Factsheet: EU acts for peace and security – Part II


Closer EU defence cooperation necessitates that Member States’ Armed Forces are able to move within the Union. However, time consuming border formalities and inadequate infrastructure pose serious obstacles. For a more effective EU defence, it is crucial to overcome these hurdles. A comprehensive EU action programme launched in spring 2018 aims to achieve this. Is Military Mobility linked to NATO? What are the obstacles to mobility? What Expected outcomes?

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Enhanced military mobility helps to protect the Union and its citizens. It also facilitates the deployment of EU military missions and operations in partner countries under the Common Security and Defence Policy (CSDP). Improved military mobility boosts EU Member States’ ability to act jointly and effectively. 

Perhaps it sounds surprising, but today soldiers, tanks, military aircraft or vessels need to cross borders on a daily basis within the EU. Be it for the purpose of military exercises, joint training or the preparation for deployments in third countries, mobility of the armed forces of EU Member States is crucial in combining their strengths and in the accomplishment of tasks.

However such mobility requires road and rail networks suitable for military transport and adequate rules for the quick and seamless movement of troops and equipment across the Union.

Against this background, on 28 March 2018, Commission President Juncker and EU High Representative Mogherini presented the Action Plan on Military Mobility to address the issues.

 

“Promoting peace and guaranteeing the security of our citizens are our first priorities as European Union. By facilitating military mobility within the EU, we can be more effective in preventing crises, more efficient in deploying our missions, and quicker in reacting when challenges arise. It will be another step in deepening our cooperation at EU level, also … with our partners, starting with NATO” – Federica Mogherini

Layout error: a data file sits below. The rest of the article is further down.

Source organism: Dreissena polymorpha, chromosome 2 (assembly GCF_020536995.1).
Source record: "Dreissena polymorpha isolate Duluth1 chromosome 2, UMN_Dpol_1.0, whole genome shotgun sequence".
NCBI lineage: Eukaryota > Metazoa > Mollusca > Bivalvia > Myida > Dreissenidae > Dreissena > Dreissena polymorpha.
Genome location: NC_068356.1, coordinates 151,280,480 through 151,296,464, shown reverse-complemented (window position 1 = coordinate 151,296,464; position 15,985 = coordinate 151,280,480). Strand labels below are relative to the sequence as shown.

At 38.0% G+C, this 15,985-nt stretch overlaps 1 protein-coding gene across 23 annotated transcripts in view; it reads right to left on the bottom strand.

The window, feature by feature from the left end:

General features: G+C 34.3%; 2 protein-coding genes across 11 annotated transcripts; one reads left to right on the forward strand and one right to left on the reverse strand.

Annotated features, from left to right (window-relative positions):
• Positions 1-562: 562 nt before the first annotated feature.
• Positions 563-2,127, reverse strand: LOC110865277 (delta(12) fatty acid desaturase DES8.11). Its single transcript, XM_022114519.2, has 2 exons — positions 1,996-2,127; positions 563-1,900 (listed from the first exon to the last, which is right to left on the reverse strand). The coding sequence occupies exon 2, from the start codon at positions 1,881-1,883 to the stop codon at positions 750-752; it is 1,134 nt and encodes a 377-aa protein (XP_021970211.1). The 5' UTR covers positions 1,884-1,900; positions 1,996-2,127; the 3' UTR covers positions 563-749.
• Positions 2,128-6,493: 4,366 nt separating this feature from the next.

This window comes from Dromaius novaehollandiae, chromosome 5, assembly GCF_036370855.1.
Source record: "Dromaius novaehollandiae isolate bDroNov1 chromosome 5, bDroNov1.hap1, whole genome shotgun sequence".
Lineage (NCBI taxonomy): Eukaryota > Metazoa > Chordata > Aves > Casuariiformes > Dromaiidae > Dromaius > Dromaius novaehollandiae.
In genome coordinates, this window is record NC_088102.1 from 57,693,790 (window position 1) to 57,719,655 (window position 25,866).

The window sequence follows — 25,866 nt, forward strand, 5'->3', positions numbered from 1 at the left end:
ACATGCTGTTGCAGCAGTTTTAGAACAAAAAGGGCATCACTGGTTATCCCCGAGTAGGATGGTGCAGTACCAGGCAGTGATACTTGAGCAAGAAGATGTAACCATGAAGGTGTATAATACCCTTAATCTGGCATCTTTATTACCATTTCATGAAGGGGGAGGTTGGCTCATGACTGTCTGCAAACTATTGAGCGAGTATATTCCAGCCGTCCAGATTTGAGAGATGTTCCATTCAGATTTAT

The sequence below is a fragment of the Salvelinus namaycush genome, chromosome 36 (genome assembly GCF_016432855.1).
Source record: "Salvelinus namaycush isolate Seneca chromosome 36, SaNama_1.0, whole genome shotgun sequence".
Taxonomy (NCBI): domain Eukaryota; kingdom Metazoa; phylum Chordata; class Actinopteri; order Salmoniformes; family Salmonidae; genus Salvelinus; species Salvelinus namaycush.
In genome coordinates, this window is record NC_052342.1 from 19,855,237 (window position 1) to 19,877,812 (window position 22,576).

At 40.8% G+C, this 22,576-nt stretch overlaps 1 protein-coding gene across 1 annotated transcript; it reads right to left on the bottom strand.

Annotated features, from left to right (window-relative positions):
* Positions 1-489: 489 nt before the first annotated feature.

What are the obstacles to mobility?

The EU has reached an unprecedented degree of harmonisation of rules and freedom of movement for persons. However, these achievements do not apply to the military sphere, to military equipment and soldiers. Different and non-standardised procedures for the crossing of Member States’ borders exist, consuming much time and energy. By the same token, infrastructure has been planned and developed often without taking into account the transportation needs of specialised and heavy military equipment.

The proposed EU Action Plan will help improve the situation. It encourages investment in infrastructural improvement and administrative facilitation. Member States are in the driver’s seat and remain fully in charge regarding approval and management of military personnel and equipment moving on their respective territories.

Objectives of the Action Plan:

Expected outcomes: 

Is Military Mobility linked to NATO?

EU-NATO cooperationhas been taken to a new level following the 2016 EU – NATO Joint Declaration by the EU Presidents and the NATO Secretary General on strengthened cooperation. Based on the Declaration, in December 2017, the EU and NATO Councils agreed on 34 new actions for cooperation, one of which specifically targets the improvement of military mobility.

Thus enhanced military mobility should become a highly relevant and successful area of cooperation strengthening both EU cooperation in the areas of security and defence as well as the EU’s partnership with NATO.

The EEAS summer series on security and defence puts the spotlight on key EU initiatives in this area. The next article will be published on 16 August and will look at the new and binding framework of cooperation among EU Member States, the Permanent Structured Cooperation, PESCO. In case you missed it: Last week we provided a general overview of the EU’s role in security and defence issues and initiatives taken in that regard. [You can read the article here]

 

§ Factsheet: EU acts for peace and security – Part I [Yerelce] [Ülkece]

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